In case there is any doubt, "honorary" means unpaid.  The tradition is giving of one's time in service to the parish without seeking a financial reward. Everyone immediately thinks of the Honorary Police but there are many other positions in the parish administration, from the management of the by-roads to the rating of parish properties which are all done without financial cost on a voluntary basis.  Several honorary positions may attract an honorarium - in the case of Rates Assessors, for example, this is covered by Article 39 of the Rates (Jersey) Law 2005.  It is also customary for parishes to reimburse the holders of honorary positions for any legitimate reasonable expenses they occur in the course of their duties.  I may well have more to say on this but it will have to wait for another blog posting.

So my next task will be to examine exactly how representative of the parish system St Helier really is.  I can demonstrate that in many ways, St Helier has made a special case for itself, sometimes to the detriment of the other 11 parishes. 

It’s not my intention to be personally critical of the present Constable, nor to suggest that the tack St Helier is taking is wrong - I merely contend that in many ways, St Helier is not like other parishes, that it does things differently and therefore that the stance taken by its Constable is not relevant to the other parishes and to the elements of the honorary system.  Indeed, in the past few days we have seen further calls for St Helier to seek city status. This time it is the outgoing president of the Chamber of Commerce who raises the issue, but in the recent past, Simon Crowcroft made similar calls.  He did not, and presumably does not, see St Helier as just one parish amongst twelve.

Let's firstly consider the Hononary Police and specifically the qualification for office which is set out in the Honorary Police (Jersey) Regulations 2005.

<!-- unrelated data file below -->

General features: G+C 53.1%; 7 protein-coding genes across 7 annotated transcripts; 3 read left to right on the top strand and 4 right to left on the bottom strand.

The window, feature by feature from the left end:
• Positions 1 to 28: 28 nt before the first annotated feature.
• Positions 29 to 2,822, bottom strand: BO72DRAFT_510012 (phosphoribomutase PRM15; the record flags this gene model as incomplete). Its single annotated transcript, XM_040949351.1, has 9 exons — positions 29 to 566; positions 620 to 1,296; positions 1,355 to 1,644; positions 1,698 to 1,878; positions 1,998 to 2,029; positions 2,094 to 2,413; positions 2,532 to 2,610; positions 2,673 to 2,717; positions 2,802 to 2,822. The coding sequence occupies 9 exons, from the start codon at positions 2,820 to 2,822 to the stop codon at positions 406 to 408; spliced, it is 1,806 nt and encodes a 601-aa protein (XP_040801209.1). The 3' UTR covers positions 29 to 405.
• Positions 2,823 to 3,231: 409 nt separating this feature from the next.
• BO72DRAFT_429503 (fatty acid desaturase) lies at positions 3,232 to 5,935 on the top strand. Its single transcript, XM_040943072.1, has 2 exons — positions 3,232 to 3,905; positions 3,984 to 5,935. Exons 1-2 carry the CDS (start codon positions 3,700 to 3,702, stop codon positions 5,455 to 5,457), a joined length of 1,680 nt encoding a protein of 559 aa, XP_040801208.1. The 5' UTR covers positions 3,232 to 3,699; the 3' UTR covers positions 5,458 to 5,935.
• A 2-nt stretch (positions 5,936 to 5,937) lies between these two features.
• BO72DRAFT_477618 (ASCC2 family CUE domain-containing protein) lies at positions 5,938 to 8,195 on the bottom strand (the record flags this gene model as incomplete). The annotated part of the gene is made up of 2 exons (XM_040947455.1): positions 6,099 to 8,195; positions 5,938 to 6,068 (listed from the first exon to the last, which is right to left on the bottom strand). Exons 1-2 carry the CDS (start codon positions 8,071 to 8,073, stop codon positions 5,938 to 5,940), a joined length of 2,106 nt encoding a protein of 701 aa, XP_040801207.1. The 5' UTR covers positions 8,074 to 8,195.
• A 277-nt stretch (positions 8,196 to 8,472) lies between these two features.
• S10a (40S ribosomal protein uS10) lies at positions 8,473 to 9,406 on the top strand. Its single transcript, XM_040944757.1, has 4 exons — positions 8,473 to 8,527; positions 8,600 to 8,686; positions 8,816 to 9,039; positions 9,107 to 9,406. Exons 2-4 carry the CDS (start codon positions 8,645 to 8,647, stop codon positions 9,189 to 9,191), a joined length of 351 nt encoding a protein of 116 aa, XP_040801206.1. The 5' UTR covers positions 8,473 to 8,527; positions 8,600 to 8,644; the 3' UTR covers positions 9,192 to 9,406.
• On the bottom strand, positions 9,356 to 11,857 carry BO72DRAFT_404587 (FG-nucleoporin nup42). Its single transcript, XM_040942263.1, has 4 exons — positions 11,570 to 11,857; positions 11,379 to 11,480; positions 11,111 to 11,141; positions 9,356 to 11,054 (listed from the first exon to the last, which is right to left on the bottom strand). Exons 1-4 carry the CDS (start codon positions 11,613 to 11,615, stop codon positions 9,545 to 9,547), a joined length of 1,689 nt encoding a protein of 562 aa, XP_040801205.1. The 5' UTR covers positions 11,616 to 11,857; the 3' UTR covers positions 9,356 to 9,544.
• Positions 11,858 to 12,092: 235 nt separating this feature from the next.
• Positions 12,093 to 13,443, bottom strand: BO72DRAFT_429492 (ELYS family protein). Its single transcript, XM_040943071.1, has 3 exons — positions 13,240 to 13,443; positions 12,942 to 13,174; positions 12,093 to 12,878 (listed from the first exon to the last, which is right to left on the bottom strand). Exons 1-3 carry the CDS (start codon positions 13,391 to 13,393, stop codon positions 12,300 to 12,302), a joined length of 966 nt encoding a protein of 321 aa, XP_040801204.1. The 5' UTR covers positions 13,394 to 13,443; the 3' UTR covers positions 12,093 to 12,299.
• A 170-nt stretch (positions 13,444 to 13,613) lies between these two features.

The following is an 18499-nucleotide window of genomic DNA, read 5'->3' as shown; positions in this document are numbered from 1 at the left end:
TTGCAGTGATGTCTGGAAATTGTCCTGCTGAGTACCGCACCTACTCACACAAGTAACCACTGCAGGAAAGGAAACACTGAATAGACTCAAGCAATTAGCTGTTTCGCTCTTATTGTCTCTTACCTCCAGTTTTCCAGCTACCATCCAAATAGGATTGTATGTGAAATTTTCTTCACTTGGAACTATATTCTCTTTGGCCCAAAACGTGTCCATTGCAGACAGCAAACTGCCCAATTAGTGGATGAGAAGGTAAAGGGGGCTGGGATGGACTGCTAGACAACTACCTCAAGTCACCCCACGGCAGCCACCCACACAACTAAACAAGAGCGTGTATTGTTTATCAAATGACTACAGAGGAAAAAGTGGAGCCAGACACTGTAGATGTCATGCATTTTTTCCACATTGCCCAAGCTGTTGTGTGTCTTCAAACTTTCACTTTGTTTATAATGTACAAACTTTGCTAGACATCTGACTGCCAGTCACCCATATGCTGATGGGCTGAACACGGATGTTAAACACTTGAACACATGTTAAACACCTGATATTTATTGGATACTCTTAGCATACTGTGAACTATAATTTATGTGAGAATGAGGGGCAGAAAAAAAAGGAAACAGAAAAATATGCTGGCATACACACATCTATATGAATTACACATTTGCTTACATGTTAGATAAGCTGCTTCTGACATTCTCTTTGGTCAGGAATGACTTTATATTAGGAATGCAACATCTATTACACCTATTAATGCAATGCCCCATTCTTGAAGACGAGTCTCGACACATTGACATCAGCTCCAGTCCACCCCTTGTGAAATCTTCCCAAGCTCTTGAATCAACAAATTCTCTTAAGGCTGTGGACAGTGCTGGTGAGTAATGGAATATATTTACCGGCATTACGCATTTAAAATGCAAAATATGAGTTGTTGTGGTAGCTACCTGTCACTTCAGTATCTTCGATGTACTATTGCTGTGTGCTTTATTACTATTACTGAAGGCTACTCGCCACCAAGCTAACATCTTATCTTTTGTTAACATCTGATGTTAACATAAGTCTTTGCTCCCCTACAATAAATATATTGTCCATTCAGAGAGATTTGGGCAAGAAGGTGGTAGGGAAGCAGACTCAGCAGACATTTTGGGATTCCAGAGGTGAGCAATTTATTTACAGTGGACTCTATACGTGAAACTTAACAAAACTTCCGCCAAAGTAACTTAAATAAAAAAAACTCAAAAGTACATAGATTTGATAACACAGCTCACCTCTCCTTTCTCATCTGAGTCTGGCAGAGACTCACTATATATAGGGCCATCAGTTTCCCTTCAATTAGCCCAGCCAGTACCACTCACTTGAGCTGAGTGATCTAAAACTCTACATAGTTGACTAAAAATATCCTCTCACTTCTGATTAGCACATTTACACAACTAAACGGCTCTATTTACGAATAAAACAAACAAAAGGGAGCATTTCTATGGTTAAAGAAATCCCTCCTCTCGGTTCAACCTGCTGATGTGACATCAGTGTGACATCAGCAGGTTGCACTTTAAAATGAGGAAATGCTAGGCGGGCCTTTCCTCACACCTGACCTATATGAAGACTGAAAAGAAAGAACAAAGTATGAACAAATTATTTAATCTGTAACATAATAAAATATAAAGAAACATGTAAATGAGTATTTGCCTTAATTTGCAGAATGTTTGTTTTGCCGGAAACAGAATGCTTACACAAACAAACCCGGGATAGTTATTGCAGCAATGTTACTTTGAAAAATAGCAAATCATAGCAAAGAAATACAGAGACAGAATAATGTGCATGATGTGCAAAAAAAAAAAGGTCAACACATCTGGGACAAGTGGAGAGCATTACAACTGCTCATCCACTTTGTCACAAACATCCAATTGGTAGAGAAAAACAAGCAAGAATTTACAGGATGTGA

Qualification for election
(1)    A person shall only be qualified for election as a member of the Honorary Police of a parish if –
(a)     the person resides in the parish; and
(b)     on the day of nomination as a candidate for election, the person has attained 20 years of age but has not attained 70 years of age.
(2)    The requirement for residence in paragraph (1) is subject to the Parish of St. Helier (Qualifications for Office) (Jersey) Law 1976

So here a special case is made for St Helier.... the relevant Law states....

(1)    Notwithstanding any enactment or customary Law to the contrary, no person being a rate payer in the parish of St. Helier shall be disqualified for being elected to, or being the holder of, any honorary office in the parish of St. Helier, by reason only of the fact that the person does not reside therein.

(2)    For the purposes of this Article, a person shall be deemed to be a rate payer in the parish of St. Helier if the person is on the list of representatives of bodies corporate kept by the ConnĂ©table under Article 29(3) of the Rates (Jersey) Law 2005.

So effectively this means that whilst in the other Parishes, an Honorary Police Officer must be resident in the Parish, in St Helier this is not the case.  Being a ratepayer is sufficient.  Furthermore, being the nominated representative  (technically a "mandataire") of a company that is a ratepayer is also sufficient. So effectively, anyone could in theory at least, stand for office in St Helier, they would only need to find a ratepaying company which was willing to register them as a mandataire. 

In a situation where a parish can be fined a considerable amount of money for not being able to find a Centenier (as very nearly happened in St Peter recently) it seems bizarre that the Parish with the largest population is the only one that can look outside its boundaries in order to fill vacancies. 

Of course the head of the honorary system in each Parish is the Constable.  It therefore follows that this is an honorary position and therefore unpaid.

A pertinent question was posed to the Constable of St Helier - "What would you do if you were not successful in being elected a Deputy in scenario "A"? would you still seek the purely honorary position of Constable?"

His reply was interesting..."Yes. But as to whether it would be 'purely honorary' that would be up to the parishioners. I have been doing the parish job unpaid for 11 years, tho obviously I've been paid as a member of the States. If I were to be parish constable but not a deputy under Option A reforms it would be up to the parish to choose whether to pay me anything for continuing to act as unpaid chief executive or to employ someone else to do it; in the latter case I would have the time to do other paid work like teaching."